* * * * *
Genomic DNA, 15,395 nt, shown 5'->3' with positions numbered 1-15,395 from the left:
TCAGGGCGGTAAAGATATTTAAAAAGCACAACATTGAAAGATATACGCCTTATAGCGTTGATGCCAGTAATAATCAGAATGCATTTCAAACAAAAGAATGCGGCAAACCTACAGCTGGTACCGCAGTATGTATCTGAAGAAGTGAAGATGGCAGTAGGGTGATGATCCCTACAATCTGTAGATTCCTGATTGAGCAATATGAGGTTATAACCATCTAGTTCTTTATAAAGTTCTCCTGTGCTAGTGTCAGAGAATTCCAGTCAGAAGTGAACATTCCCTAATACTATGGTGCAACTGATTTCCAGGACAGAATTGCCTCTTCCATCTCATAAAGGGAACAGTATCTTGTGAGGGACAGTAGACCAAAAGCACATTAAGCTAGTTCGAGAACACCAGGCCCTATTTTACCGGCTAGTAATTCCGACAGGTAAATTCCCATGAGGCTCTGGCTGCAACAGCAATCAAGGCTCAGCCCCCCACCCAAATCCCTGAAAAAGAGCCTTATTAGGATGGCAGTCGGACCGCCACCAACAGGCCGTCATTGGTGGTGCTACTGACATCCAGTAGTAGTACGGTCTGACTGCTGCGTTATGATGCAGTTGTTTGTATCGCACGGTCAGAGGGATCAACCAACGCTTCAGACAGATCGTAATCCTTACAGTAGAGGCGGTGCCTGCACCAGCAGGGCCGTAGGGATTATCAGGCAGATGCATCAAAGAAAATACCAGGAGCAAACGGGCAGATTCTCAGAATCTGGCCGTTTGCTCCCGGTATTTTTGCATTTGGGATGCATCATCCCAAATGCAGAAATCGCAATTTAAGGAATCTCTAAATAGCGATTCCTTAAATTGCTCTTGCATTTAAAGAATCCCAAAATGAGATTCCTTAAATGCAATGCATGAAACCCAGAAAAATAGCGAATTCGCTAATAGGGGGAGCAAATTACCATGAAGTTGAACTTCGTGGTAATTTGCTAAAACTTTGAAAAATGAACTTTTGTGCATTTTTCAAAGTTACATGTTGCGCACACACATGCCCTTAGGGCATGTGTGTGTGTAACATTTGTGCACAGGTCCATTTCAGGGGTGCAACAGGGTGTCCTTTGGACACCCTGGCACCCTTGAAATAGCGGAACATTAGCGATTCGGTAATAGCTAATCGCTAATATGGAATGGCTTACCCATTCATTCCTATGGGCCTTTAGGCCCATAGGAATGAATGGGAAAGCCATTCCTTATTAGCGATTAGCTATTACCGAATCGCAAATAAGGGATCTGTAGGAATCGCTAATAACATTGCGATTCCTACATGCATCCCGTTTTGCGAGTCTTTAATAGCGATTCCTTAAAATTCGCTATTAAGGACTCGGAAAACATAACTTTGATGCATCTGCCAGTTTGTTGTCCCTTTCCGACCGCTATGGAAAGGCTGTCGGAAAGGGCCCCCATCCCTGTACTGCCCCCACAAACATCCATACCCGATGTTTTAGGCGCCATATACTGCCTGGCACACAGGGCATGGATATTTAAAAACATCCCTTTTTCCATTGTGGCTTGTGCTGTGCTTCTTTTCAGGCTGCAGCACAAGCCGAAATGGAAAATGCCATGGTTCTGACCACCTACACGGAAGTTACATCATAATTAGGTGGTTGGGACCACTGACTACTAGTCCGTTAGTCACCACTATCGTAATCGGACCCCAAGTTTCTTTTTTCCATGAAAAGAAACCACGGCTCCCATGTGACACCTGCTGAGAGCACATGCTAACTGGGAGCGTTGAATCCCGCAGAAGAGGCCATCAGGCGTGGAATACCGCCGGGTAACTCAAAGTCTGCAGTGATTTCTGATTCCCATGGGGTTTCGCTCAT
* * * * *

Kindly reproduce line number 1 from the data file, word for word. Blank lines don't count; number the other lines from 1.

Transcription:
Genomic DNA, 15,395 nt, shown 5'->3' with positions numbered 1-15,395 from the left: